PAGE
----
UNDIAGNOSED DEATHS, CAMELS - MALI (02)
Date: Fri 16 Dec 2005 6:39 AM
From: Patrick Bastiaensen <firstname.lastname@example.org
As far as we know, the first mortalities in camels were reported in
northern Mali in mid-November 2005.
first investigation by the vet services here revealed 55 mortalities, of
which 33 were in females. The cases appeared
to have been hyper-acute,
without distinct disease signs.
The treatment of pastures with insecticides is now suggested
as a possible
cause of these deaths. These acaricide treatments have been conducted
within the framework of the control
programme against desert locusts, which
devastated the agricultural harvest in the Sahel area last year.
unclear why cattle and small ruminants did not suffer the same
mortality rates. I'll keep you informed of the final outcome
of the ongoing
Regional Coordination Unit for West & Central
African Union - InterAfrican Bureau for Animal Resources
[With thanks to Patrick for this clarification. - Mod.MHJ]
Undiagnosed deaths, camels - Mali:
ANIMAL DIE-OFF - COSTA RICA: REQUEST FOR INFORMATION
ProMED-mail, a program of the
International Society for Infectious Diseases
Sponsored in part by Elsevier, publisher of
Infectious Disease Gateway Alert
Date: 14 Dec 2005
From: Joe Shea <email@example.com
Source: The American Reporter [edited]
Officials have closed Costa Rica's Corcovado National Park, a prime tourist
attraction, because animals
there are dying. The dead include monkeys,
toucans, and sloths. The last time monkeys started dying on such a massive
scale in the park was in the 1950s, said Edwardo Carrillo, the head
researcher in the investigative team that is looking
into the deaths. The
culprit then was yellow fever, he said. But yellow fever does not affect birds.
that perhaps as many as half of the monkey population at the
park have died. The location is a peninsula in south west
Costa Rica in
Central America. The park is 110 000 acres and contains 4 species of monkeys.
tried to [downplay] the situation. In signing the
order for the park's closure on 3 Dec 2005, director Alvaro Ugalde would
say no more than that animals were dying, though he didn't know how many.
As a result, the park was being closed until
officials found out why, he
said. The closing got very little publicity.
A team of biologists and health investigators
took specimens and blood
samples from the dead creatures and sent them to Texas and elsewhere for
are not back yet.
Federico Solorzano, who works with the Fundacion Corcovado, a promotional
group, advanced one
possible explanation. Costa Rica's May-to-November
rainy season has just ended. It was nastier than most because of backlash
from the record Atlantic hurricane season. Rains devastated communities
throughout the Pacific as far south as the
Osa Peninsula on which the park
sits. Those rains may have also ruined the development of the fruit that
birds feast on, Solorzano speculated. The animals may be
starving to death.
Mario Gonzalez, a 70 year old farmer
on the Osa [Peninsula], agreed that
starvation may be the case. In his 50 years on the Osa, there had been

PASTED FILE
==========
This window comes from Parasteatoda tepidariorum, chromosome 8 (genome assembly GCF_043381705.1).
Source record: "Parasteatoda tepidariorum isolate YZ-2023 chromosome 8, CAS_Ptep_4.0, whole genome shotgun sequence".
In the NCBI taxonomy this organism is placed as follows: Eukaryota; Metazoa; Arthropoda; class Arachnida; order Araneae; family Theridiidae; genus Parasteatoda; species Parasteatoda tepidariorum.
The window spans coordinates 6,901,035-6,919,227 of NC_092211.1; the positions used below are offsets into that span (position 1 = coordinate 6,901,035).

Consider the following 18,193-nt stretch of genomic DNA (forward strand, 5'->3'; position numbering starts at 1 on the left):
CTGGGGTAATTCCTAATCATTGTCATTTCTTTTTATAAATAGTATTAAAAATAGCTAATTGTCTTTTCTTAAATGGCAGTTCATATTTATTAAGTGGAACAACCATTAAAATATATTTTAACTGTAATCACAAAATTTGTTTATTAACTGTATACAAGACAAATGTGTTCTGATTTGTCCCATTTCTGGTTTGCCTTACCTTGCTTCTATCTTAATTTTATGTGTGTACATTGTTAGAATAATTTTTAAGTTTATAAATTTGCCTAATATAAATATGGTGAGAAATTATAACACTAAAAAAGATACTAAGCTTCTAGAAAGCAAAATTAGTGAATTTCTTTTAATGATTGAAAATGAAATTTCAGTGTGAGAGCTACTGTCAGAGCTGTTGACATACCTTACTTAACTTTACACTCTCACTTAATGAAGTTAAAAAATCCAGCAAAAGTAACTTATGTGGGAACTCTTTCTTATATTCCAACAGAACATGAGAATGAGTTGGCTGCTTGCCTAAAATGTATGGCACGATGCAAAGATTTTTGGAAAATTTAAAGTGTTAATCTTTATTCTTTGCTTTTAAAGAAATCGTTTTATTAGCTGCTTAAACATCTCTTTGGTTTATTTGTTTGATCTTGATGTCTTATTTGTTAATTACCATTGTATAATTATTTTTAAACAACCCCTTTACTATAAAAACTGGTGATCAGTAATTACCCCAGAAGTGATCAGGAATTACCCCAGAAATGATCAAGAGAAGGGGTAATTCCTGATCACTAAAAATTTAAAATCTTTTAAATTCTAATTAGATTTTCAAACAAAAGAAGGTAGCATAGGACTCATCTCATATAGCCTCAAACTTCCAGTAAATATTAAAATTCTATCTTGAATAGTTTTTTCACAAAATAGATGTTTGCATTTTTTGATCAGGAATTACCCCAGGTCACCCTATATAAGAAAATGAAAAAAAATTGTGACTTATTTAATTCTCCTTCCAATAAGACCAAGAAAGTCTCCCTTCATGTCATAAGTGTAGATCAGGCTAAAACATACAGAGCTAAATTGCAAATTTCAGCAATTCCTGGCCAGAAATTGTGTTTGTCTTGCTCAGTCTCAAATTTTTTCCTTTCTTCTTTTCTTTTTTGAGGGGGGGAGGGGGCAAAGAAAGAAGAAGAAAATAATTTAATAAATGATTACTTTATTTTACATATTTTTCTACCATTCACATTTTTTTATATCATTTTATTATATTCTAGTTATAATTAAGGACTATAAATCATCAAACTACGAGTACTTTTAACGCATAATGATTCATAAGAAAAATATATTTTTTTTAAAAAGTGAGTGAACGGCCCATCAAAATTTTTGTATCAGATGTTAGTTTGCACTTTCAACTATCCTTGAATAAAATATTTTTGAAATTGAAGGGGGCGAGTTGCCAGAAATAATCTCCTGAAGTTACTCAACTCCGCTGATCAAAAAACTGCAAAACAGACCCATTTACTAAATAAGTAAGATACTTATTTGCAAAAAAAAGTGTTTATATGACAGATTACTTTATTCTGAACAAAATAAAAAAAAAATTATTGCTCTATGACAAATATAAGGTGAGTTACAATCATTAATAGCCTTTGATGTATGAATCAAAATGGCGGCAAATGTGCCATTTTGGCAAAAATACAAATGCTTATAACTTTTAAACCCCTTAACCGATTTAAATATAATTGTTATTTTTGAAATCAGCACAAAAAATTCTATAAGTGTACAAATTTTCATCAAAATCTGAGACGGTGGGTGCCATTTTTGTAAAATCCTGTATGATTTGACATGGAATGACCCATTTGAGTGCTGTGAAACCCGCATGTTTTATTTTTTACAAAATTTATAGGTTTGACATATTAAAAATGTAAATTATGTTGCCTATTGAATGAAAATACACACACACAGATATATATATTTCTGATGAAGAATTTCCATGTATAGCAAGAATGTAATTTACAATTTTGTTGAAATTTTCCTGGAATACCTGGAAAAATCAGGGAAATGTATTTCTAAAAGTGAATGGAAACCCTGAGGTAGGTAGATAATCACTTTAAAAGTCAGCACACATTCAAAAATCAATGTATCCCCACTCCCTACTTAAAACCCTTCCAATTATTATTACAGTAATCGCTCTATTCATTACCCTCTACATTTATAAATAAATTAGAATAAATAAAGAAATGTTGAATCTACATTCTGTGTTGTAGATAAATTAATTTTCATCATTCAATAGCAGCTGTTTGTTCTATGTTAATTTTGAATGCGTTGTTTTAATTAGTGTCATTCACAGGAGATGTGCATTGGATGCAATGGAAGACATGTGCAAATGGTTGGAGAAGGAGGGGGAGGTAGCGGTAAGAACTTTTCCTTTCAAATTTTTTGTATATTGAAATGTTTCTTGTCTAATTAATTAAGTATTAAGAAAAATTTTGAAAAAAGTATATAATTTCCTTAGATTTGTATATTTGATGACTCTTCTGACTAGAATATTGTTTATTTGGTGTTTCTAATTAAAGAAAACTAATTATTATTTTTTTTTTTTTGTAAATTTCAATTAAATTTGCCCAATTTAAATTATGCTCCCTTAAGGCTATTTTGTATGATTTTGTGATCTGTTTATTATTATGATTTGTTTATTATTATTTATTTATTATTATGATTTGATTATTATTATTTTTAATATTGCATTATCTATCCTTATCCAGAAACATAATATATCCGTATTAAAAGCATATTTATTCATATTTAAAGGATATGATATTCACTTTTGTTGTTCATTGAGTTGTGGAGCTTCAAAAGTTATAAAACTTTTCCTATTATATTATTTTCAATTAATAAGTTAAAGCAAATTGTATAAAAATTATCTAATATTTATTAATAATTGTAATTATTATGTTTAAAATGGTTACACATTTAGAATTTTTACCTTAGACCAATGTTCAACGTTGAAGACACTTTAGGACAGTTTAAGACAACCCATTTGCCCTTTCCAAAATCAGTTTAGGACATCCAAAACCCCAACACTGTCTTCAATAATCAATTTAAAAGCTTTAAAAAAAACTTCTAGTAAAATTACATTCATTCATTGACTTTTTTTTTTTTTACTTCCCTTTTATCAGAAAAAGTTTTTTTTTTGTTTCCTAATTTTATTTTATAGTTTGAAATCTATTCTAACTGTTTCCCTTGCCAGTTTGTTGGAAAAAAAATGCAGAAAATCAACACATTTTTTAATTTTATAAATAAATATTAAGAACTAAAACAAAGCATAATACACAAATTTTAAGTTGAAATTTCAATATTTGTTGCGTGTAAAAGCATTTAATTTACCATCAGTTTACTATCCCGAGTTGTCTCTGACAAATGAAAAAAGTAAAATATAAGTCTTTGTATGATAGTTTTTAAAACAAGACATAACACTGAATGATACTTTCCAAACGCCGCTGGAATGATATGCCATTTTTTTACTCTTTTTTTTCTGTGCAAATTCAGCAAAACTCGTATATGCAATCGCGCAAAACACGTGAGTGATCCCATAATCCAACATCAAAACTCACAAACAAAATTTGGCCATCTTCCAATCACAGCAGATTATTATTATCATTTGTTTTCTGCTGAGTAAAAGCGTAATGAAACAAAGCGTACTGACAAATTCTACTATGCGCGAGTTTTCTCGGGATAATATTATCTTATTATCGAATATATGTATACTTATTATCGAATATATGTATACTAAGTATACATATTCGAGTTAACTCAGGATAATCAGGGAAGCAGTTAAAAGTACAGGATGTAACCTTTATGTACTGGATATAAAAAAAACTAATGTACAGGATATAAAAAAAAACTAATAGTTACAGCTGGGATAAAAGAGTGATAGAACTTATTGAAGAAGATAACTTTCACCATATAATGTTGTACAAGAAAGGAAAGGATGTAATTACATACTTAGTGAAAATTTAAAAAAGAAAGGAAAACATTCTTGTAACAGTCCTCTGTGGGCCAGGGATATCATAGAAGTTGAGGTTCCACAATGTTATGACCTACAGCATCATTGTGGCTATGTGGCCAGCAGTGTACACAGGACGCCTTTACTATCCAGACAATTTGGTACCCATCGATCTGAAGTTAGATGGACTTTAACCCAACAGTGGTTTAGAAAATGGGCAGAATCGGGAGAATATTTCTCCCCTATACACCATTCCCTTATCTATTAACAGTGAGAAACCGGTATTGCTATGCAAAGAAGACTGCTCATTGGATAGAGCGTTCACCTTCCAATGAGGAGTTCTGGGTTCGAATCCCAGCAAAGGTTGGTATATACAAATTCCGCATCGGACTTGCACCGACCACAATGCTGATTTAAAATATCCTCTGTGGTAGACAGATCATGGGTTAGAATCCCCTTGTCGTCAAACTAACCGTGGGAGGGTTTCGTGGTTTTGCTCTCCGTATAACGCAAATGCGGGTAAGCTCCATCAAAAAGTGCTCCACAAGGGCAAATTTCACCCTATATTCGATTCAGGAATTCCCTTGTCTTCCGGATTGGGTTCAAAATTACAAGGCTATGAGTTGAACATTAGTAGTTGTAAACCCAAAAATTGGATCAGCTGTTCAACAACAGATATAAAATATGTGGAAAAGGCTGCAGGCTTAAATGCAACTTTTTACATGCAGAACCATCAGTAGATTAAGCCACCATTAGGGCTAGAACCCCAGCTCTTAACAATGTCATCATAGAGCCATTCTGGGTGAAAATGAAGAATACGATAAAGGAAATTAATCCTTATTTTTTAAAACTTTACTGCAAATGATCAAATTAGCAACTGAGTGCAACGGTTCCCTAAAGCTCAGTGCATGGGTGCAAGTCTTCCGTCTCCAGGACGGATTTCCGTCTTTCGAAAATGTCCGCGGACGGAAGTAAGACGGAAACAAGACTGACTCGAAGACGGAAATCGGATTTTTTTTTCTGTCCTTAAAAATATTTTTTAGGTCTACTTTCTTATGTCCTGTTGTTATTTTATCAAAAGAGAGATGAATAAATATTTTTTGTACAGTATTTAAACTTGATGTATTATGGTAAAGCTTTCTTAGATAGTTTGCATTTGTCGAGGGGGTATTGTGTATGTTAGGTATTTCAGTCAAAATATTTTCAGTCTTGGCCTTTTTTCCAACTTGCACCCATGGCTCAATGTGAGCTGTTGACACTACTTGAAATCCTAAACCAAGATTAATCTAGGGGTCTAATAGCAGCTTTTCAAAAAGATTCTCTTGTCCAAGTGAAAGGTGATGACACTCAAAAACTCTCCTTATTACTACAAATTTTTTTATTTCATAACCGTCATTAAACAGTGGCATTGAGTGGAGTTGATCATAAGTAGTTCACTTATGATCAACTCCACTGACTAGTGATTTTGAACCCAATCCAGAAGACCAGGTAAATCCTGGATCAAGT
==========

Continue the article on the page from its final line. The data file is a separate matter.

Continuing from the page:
where a larger quantity of rain had fallen, but never with such
force, he said. In addition, he noted that it seemed as
if animals were
venturing out of the park more frequently this year, maybe in search of
food, he ventured. Carrillo,
after visiting the Osa Peninsula, said that
although toucans had been dying off the birds have not been dying at such
high rate as that of their tree-swinging counterparts. When pressed, he
wouldn't estimate a number or a percentage
of dead birds.
Dr Maria del Rocio Saenz Madrigal, the nation's health minister, noted that
migratory birds come
to the area, including some from Canada. She said
there was no increase in illnesses among humans, according to those
workers operating clinics in the area. Many types of illnesses and viral
diseases can be spread by mosquitoes
and other insects, [both] plentiful in
the rain forest.
The research team is made up of 8 experts from Costa Rica's
environmental ministries as well as the Universidad de Costa Rica and the
Universidad Nacional. Carrillo
said they should know by 20 Dec 2005 what is
killing all the animals. Though it would seem that the closure of the park
would be devastating for tourism, hotel owners weren't reporting many
cancellations or early departures. The high
tourist season is just
beginning in balmy Costa Rica.
If officials find out what is killing animals before 20 Dec,
and that cause
is non-threatening to humans, then the park will open back up, Solorzano
said. But until then, the
park, which is known for its diversity of plants
and animals, will remain closed to the public.
The park is a refuge
for many kinds of wildlife. Tourists face primitive
conditions and frequently camp on the ground. But the peninsula also
haven for fishermen and surfers, plus dolphin and whale watchers.
[byline: Jesse Froehling]
Editor-in-Chief, The American Reporter
[It seems unusual for such a variety of animals to be dying. Although it
could be a disease, starvation also
makes sense. If anyone has some
authoritative information on this situation, we would appreciate receiving
it. - Mod.TG]